Laminate packaging is made up of plastic films, which are composed of different layers of several materials, such as aluminum. The drawback is that the different material layers are difficult to separate. Which makes this kind of packaging practically impossible to recycle.
A Dutch consortium of knowledge institutes and chemical companies has been researching an alternative to fix this. The first results are encouraging.
Jiaying Li, a doctoral student at the University of Twente, has focused within the consortium on polyelectrolytes, a type of polymer that is water-soluble. These polyelectrolytes are already used in the coating industry, but the layer-by-layer method required to make polyelectrolyte coatings is time-consuming and unsustainable.
Subscribe to our Newsletter!
A solution that is currently being worked on within the consortium uses a mixture of positively and negatively charged compounds that stick together on account of the opposite charge. An alkali is added to this mixture which ensures that the polymer compound remains liquid and homogeneous during the production process. When drying, the base evaporates and the polymers stick together, forming a solid oxygen barrier.
Evaporated inner packaging
If the solution works in actual practice, it will be an energy-efficient and presumably easier to recycle alternative. This is good news for the packaging industry. Five years ago the Dutch government had already expressed its wish that plastic packaging with what is known as a ‘vaporized’ layer of aluminum should be taken off the market in order to reduce damage to the environment. No date had been set for the ban.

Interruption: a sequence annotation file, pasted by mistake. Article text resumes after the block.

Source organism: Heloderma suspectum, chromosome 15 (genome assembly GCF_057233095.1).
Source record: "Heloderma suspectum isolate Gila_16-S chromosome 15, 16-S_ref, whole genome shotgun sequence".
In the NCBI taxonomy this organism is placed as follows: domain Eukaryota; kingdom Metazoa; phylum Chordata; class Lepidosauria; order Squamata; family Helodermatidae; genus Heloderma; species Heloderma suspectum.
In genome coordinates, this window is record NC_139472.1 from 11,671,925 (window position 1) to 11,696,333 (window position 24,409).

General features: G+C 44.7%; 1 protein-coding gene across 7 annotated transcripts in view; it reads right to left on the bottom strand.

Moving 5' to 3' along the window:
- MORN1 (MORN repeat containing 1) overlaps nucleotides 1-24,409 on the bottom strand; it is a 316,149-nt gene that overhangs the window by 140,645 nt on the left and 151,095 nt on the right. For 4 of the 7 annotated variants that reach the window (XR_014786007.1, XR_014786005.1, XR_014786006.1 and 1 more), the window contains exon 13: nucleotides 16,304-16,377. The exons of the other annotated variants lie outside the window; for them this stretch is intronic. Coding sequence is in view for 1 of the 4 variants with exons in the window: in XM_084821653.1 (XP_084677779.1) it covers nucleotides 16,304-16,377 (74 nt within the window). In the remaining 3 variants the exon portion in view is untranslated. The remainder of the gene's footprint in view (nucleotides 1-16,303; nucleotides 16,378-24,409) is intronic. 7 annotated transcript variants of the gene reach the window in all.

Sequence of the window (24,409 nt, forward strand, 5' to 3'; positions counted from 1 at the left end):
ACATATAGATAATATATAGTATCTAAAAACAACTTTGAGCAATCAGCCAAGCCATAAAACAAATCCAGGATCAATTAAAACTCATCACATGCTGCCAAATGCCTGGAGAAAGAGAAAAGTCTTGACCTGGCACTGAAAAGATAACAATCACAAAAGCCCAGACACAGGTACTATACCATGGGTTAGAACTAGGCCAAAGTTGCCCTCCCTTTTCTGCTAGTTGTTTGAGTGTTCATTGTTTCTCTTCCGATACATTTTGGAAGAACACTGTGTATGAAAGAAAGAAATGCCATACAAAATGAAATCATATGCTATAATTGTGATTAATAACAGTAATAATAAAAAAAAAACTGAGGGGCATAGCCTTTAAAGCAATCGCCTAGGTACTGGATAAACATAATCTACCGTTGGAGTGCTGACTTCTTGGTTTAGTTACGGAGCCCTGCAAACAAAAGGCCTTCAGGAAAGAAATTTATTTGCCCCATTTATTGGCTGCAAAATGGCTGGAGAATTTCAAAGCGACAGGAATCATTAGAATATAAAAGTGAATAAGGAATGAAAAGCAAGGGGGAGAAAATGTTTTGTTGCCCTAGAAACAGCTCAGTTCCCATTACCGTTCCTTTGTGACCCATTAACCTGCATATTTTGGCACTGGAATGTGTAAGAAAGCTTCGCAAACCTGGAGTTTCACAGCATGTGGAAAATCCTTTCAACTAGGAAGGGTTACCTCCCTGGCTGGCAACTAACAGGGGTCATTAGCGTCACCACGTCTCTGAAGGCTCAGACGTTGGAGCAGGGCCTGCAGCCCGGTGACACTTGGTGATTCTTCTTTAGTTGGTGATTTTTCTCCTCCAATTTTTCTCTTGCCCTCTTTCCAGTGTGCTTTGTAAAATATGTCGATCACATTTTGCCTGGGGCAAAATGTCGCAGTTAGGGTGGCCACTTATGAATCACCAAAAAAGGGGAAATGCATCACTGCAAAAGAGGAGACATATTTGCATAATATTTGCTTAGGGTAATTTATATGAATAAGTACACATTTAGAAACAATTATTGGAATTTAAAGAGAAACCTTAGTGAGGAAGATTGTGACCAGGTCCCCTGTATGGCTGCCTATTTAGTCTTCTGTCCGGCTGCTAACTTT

Jasper van der Gucht, professor of Physical Chemistry and Soft Matter at Wageningen University & Research, commented in a press release that the discovery is an important step towards more sustainable food packaging. “The gas barrier properties of these polymer-based coatings are at least equivalent to those of food packaging made of vaporized aluminum. Moreover, the potential environmental benefit is significant, as polymer packaging is potentially much more recyclable.”
The research is part of the Advanced Research Center Chemical Building Blocks Consortium, a partnership involving several chemical companies and knowledge institutes that has been working on innovative chemical processes and materials since 2016. Wageningen University & Research, University of Twente, BASF and AkzoNobel collaborated in this particular research.
Also read about another project of this consortium of ‘chemical’ partners.
Innovation Origins is an independent news platform that has an unconventional revenue model. We are sponsored by companies that support our mission: to spread the story of innovation. Read more.
At Innovation Origins, you can always read our articles for free. We want to keep it that way. Have you enjoyed our articles so much that you want support our mission? Then use the button below: